On the Current Situation in the Sluknovska Region

Perhaps you have read of the unrest in our region or have seen the pictures in the news of the violent clashes between police and demonstrators in Varnsdorf on September 10, 2011.
It is difficult for me to describe what is going on here, even when we are constantly talking about it, discussing it, thinking about it, and the newspapers are full of it. The information is too contradictory; what we are experiencing is too unreal.

The original cause was a nighttime fight between youth on August 21 here in Rumburk. Twenty Roma followed four “whites” to the hallway to their apartment, by breaking through a door and seriously injured one of the others. The official version, according to the leader of the Rumburk police, is that the Roma youth conducted a “massacre” on racial grounds. The Roma version is that there were previous disagreements over drugs and an attack by the “whites” on one of the Roma, but these claims never made it into the media.

One day later, our mayor wrote in an open letter to the Interior Minister that one was no longer safe in Rumburk even in his own home and that the streets were no longer safe after dark, and that it was all the fault of the Roma, hundreds of whom had arrived in recent months – the so-called inadaptable. (Whether there are actually recent arrivals, and how many, and where they live, no one knows exactly, and in the meantime the discussions hardly distinguish between long-time resident Roma and new arrivals.)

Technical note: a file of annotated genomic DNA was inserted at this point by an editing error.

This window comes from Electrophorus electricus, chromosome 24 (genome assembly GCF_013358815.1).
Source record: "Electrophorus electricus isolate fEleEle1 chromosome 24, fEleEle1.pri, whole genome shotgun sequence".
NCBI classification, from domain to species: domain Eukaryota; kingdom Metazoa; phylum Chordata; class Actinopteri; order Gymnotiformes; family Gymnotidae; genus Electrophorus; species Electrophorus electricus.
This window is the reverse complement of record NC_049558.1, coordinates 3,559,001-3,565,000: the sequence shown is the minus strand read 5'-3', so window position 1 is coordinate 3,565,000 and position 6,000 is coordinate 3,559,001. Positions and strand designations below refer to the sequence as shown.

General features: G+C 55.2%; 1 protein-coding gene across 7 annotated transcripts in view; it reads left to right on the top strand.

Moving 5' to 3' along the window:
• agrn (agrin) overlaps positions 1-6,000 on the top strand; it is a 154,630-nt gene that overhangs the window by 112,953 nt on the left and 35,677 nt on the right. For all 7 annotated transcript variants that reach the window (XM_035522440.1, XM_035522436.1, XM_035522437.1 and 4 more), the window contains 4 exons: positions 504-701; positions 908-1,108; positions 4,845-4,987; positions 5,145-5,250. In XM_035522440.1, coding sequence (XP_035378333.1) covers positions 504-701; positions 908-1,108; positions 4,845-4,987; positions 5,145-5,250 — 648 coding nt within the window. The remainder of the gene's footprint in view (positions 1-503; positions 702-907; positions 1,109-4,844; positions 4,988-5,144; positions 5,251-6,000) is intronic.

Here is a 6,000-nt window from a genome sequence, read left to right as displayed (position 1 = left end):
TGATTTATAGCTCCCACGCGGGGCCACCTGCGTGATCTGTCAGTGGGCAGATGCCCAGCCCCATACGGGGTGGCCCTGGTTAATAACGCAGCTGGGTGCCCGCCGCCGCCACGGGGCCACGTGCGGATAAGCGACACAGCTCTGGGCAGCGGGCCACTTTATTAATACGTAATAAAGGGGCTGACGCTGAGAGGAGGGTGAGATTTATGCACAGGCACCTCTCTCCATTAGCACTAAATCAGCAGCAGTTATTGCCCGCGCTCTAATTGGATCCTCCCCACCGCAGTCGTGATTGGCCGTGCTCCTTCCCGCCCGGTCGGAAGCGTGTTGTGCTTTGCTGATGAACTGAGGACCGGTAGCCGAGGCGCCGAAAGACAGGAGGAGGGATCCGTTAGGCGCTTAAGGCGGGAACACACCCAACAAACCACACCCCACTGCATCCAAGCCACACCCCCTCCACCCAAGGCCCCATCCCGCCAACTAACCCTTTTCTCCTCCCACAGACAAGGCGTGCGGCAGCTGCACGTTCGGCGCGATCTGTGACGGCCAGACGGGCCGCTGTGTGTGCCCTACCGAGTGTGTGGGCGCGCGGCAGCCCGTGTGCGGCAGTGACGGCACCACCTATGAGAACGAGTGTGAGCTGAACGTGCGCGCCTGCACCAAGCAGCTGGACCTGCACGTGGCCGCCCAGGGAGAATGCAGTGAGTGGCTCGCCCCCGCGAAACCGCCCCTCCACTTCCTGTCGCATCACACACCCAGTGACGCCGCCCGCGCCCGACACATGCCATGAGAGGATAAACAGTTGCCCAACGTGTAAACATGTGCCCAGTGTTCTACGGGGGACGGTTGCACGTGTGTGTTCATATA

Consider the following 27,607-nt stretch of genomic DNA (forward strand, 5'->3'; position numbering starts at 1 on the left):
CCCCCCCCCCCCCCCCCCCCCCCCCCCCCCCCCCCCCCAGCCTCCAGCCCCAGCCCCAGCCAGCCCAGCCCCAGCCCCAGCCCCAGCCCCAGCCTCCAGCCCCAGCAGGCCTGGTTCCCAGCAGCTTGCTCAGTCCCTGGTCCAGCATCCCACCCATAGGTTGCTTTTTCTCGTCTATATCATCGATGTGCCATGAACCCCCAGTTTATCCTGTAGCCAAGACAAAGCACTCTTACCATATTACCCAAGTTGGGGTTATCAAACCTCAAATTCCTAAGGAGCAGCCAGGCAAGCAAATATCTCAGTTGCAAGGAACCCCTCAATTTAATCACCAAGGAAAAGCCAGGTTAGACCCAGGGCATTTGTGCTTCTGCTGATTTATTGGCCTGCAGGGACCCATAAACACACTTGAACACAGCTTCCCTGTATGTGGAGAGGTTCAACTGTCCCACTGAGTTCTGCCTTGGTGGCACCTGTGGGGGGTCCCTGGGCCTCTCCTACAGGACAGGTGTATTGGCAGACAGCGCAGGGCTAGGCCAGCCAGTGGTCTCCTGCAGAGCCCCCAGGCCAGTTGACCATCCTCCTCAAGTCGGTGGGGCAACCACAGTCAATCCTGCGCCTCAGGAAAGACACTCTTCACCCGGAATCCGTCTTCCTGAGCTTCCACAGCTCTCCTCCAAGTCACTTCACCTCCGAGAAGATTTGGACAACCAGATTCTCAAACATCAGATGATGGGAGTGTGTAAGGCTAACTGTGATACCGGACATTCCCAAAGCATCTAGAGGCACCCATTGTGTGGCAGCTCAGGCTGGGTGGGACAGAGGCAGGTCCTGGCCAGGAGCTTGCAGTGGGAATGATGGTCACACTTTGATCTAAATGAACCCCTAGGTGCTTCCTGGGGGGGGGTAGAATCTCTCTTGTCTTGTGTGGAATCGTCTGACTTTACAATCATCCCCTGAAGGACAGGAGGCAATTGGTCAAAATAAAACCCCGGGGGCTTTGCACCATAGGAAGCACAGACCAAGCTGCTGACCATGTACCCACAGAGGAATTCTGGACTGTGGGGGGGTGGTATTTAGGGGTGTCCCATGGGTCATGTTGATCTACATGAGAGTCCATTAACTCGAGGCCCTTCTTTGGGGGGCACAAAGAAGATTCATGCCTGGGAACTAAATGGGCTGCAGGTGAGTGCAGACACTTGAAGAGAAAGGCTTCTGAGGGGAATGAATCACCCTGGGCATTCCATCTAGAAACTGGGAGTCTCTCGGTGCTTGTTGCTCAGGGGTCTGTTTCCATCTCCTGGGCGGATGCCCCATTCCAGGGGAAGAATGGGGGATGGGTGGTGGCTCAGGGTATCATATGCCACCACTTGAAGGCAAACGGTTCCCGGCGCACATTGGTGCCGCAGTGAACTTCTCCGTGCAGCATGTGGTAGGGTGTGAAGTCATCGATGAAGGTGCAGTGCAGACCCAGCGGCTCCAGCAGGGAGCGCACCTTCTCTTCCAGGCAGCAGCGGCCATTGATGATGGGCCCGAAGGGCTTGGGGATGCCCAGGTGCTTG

And then I see a video on the Internet of the demonstration in Rumburk followed by a march through the city on August 28, and I cry. I see “normal” residents, not Nazis, but people who I meet in the street every day, public employees, parents of my children’s classmates. I see how the crowd moves through the city to supposed Roma houses, faces full of outrage and enthusiasm, as if they were happy to be able to scream out what previously could not be spoken out loud. There were phrases which send chills down your spine: “Gas the Gypsies!” “Go after them with pick and spade!” “Bury them alive!”

For a long, long time there are no voices distancing themselves from this event. I have been looking for a comment on the part of the city government or the Social Democratic Party that originally had been invited to this demonstration.